Condoms are worn during sexual activity as a contraceptive and to prevent sexually transmissible infections. They are available for men and women.
What is the male condom and how does it work?
Condoms are made of thin, strong, latex rubber or polyurethane. A condom is rolled onto the erect penis before vaginal, anal or oral sex. It can only be used once. The condom is a physical barrier that stops body fluids (eg, semen, vaginal fluids) passing between sexual partners.
How effective is the male condom?
With perfect use its’ 98% effective; typical use sees it as 82% effective as a contraceptive method. If not used correctly and consistently, the failure rate will be higher.
What are the advantages of using a male condom?
- helps protect women and men against sexually transmitted infections (STIs)
- available from supermarkets, pharmacies, adult shops and vending machines at low cost
- no significant medical risks or side effects (polyurethane condoms are available for people with a latex allergy)
What are the disadvantages of using a male condom?
- a small number of people are sensitive to latex, spermicide or lubricant
- the interruption to sexual activity can be a concern for some people
- some people complain of reduced sensitivity during sexual intercourse
- breakages can occur or it could slip off
Is the male condom suitable for everyone?
Latex allergy occurs in a small number of men and women. Non-latex condoms are now available and can be used in this situation. Female condoms may also be an option for people who are sensitive to latex. Some men cannot maintain an erection when wearing a condom. Men whose erections are less firm may also find it difficult to use a male condom.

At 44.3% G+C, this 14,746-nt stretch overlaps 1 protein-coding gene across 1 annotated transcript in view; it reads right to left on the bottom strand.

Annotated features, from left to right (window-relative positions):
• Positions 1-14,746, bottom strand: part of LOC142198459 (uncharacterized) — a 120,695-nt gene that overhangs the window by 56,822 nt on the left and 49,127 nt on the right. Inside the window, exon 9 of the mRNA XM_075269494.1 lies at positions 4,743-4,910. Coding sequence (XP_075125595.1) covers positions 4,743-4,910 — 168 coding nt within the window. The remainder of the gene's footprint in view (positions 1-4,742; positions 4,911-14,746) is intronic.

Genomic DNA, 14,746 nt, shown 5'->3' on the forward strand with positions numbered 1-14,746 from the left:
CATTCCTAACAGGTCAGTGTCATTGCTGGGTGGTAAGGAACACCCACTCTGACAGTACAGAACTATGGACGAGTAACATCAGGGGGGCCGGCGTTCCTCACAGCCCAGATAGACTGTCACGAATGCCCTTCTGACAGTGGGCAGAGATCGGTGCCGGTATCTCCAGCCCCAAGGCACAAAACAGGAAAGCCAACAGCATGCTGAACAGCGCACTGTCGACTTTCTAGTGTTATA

How do I use a condom?
- Take care when opening condom packets – teeth and fingernails may cause damage to the condom.
- Condoms should be placed on the erect penis before contact with the sexul partner’s genitals.
- Squeeze the air out of the tip with your thumb and finger - an air bubble in the tip can cause bursting or breakage during ejaculation. Roll condom to penis base.
- Apply water based lubricant freely to the condom both before and during intercourse to help prevent breakages and to increase comfort.
- Withdraw the penis immediately, holding the condom at the base, after ejaculation and before it becomes soft. Remove the condom from the penis. Be careful not to allow the condom or the penis to touch the sexual partner’s genitals. Dispose of the condom in a rubbish bin.
- Why is lubrication important?
- Lubrication is the wetness that makes penetration more comfortable during intercourse. While most condoms are already lubricated, additional water-based lubrication is recommended as this will increase comfort and help prevent breakages. Water-based lubricants are available from pharmacies and supermarkets; a number of brands are available so find one that suits. Saliva (spit) is not usually slippery enough to use but may help if nothing else is available.
- Oil-based lubricants can weaken male condoms, and should not be used. These include petroleum jelly (eg, Vaseline), cooking oil, baby oil, suntan oil, massage oil, hand lotions or creams.
Why does a male condom slip or break?
The condom may slip or break if:
- it is not put on correctly
- there is not enough lubrication during sexual intercourse
- an oil-based lubricant is used
- a vaginal cream used for thrush is oil-based, so check with the chemist before using
- it is torn by fingernails, jewelry or teeth
- sexual intercourse is prolonged or very vigorous
- the penis loses erection before withdrawal
- the penis and condom are not held securely when withdrawing
- the condom is too big or small for the penis
- the rubber loses strength when it is past its use-by-date, or after exposure to light or heat
What should I do if a male condom slips or breaks?
Emergency contraception can be used to help prevent pregnancy if a condom slips or breaks. Emergency contraception is taken by the female partner and can be obtained from SHFPACT and most chemists.
Where is the male condom available?
Male condoms are available from clinics, pharmacies, supermarkets and vending machines. They come in different shapes, thicknesses, flavours, textures, sizes and colours. Adult shops can assist with less common sizes if you are having difficulty with fit or comfort wearing a condom.